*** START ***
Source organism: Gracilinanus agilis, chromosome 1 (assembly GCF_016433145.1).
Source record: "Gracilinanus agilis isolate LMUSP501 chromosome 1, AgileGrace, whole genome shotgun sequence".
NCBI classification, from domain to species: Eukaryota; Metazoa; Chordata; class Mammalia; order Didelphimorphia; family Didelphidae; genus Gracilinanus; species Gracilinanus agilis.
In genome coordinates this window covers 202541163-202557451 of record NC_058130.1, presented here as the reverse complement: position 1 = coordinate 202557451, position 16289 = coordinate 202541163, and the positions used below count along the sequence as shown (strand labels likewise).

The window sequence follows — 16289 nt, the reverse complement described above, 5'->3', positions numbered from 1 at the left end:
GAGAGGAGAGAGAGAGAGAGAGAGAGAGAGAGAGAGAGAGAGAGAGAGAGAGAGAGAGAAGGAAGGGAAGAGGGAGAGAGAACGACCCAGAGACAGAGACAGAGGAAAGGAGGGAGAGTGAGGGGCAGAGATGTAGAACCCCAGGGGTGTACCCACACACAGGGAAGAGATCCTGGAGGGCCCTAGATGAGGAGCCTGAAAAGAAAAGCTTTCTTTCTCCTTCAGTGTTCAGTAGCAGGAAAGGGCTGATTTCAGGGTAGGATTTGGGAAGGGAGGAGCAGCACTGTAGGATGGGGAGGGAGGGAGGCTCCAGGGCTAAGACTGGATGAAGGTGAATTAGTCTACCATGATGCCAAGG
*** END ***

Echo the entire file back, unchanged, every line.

Source organism: Gracilinanus agilis, chromosome 1 (assembly GCF_016433145.1).
Source record: "Gracilinanus agilis isolate LMUSP501 chromosome 1, AgileGrace, whole genome shotgun sequence".
NCBI classification, from domain to species: Eukaryota; Metazoa; Chordata; class Mammalia; order Didelphimorphia; family Didelphidae; genus Gracilinanus; species Gracilinanus agilis.
In genome coordinates this window covers 202541163-202557451 of record NC_058130.1, presented here as the reverse complement: position 1 = coordinate 202557451, position 16289 = coordinate 202541163, and the positions used below count along the sequence as shown (strand labels likewise).

The window sequence follows — 16289 nt, the reverse complement described above, 5'->3', positions numbered from 1 at the left end:
GAGAGGAGAGAGAGAGAGAGAGAGAGAGAGAGAGAGAGAGAGAGAGAGAGAGAGAGAGAAGGAAGGGAAGAGGGAGAGAGAACGACCCAGAGACAGAGACAGAGGAAAGGAGGGAGAGTGAGGGGCAGAGATGTAGAACCCCAGGGGTGTACCCACACACAGGGAAGAGATCCTGGAGGGCCCTAGATGAGGAGCCTGAAAAGAAAAGCTTTCTTTCTCCTTCAGTGTTCAGTAGCAGGAAAGGGCTGATTTCAGGGTAGGATTTGGGAAGGGAGGAGCAGCACTGTAGGATGGGGAGGGAGGGAGGCTCCAGGGCTAAGACTGGATGAAGGTGAATTAGTCTACCATGATGCCAAGG